At their desk..In their car..Even while they’re exercising, Americans snack more than ever before.
And while the majority of consumers (57%) say its “important” or “very important” for snacks to be healthy, the desire for an indulgent treat tops all other snacking triggers, according to a Hartman Group poll.
“We hear consumers say on a regular basis that in order to be healthy they need to snack, but 28% of Americans snack because they want an indulgent treat,” said Melissa Abbott, senior director of culinary insights for the Bellevue, Wash.-based consulting firm.
Candy giants are helping appease the conflicted with new takes on Snickers, Milky Way, Rolo, Kit-Kat, Jolly Rancher, Reese’s Peanut Butter Cups, Twizzlers, Starburst and more.
The iconic candies have been stripped of their wrappers, shrunk into bite size cubes and packaged in resealable pouches designed for noshing on the go.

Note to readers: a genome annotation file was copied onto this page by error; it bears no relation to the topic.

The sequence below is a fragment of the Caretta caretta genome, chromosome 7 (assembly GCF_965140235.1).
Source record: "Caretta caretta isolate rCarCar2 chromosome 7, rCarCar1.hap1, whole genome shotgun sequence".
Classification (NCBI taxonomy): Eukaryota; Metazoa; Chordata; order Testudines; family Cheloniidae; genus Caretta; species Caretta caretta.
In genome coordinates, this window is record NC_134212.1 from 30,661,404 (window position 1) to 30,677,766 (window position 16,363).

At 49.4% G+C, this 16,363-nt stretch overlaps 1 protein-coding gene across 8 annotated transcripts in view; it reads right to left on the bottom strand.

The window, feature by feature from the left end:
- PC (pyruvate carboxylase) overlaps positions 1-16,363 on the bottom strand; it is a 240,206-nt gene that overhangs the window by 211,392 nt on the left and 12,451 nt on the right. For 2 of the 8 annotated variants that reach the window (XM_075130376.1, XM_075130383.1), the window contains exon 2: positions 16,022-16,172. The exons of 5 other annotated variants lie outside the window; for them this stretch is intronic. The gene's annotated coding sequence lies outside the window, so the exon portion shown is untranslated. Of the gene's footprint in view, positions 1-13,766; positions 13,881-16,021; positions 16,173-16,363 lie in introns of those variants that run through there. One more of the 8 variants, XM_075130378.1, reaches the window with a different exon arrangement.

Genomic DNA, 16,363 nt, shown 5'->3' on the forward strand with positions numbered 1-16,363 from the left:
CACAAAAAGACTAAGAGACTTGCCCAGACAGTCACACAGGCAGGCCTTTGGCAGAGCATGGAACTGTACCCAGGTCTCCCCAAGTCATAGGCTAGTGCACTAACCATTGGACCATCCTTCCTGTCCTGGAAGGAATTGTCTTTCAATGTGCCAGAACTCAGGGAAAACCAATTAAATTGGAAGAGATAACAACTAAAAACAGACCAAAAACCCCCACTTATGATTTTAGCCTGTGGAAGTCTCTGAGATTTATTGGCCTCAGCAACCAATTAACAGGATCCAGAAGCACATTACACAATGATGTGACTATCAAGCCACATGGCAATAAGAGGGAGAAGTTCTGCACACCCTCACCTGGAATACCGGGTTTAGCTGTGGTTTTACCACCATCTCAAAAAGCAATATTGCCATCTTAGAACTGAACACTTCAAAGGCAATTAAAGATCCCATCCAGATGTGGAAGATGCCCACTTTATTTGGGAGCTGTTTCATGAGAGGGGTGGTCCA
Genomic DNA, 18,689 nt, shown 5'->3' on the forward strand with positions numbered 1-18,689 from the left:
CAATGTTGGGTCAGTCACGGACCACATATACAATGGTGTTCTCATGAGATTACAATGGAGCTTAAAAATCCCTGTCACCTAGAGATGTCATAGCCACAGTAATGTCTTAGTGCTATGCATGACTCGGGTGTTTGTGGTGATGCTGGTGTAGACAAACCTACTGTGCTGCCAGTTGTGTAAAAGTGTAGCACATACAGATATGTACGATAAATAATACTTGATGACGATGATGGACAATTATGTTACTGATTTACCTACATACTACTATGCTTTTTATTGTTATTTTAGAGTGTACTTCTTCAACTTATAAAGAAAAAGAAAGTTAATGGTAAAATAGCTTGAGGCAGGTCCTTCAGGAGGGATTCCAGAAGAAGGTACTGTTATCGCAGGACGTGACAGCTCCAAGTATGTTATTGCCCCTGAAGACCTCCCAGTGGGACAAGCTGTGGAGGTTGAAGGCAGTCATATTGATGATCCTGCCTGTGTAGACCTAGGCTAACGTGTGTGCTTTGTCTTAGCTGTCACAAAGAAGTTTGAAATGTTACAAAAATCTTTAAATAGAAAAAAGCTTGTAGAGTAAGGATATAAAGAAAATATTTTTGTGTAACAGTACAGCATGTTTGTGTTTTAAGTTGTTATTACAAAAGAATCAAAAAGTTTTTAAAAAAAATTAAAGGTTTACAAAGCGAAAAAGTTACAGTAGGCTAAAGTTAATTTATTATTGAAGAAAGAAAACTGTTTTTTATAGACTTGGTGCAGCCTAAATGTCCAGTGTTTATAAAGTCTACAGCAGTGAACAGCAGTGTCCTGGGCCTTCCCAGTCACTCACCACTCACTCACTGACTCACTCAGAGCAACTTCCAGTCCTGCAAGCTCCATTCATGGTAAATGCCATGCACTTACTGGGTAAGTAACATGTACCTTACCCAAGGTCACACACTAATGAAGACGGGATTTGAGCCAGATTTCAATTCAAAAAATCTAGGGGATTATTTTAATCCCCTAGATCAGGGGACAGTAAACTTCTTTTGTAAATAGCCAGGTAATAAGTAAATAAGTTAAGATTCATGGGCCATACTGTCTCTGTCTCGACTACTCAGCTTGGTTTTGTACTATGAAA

Hershey introduced so-called hand-to-mouth packs of Reese’s Peanut Butter Cups in 2010 to tie into the snacking trend.
“We realized that consumers are busy, they have demanding lives and want great taste and convenience on the go,” said Hershey spokesman Jeff Beckman.
Hershey has since added Rolo, Twizzlers, Jolly Rancher and Kit-Kat minis to their snack portfolio.
“Sales of our hand-to-mouth offerings have been very strong and key drivers of growth for Hershey for the past two-and-a-half years,” said Beckman. “It’s part of an overall focus on innovation to bring excitement to the confectionery category.”
Indeed, other candy companies are rolling out easy-to-eat miniatures.
This month, Mars launched Snickers Bites and Milky Way Bites in a 2.8-ounce bag and 8-ounce standup package, retailing for $1.49 and $2.99, respectively.
This summer, Wrigley will roll out Starburst Minis, with a lighter texture than regular Starburst, in an 8-ounce resealable pack designed to go wherever snackers go.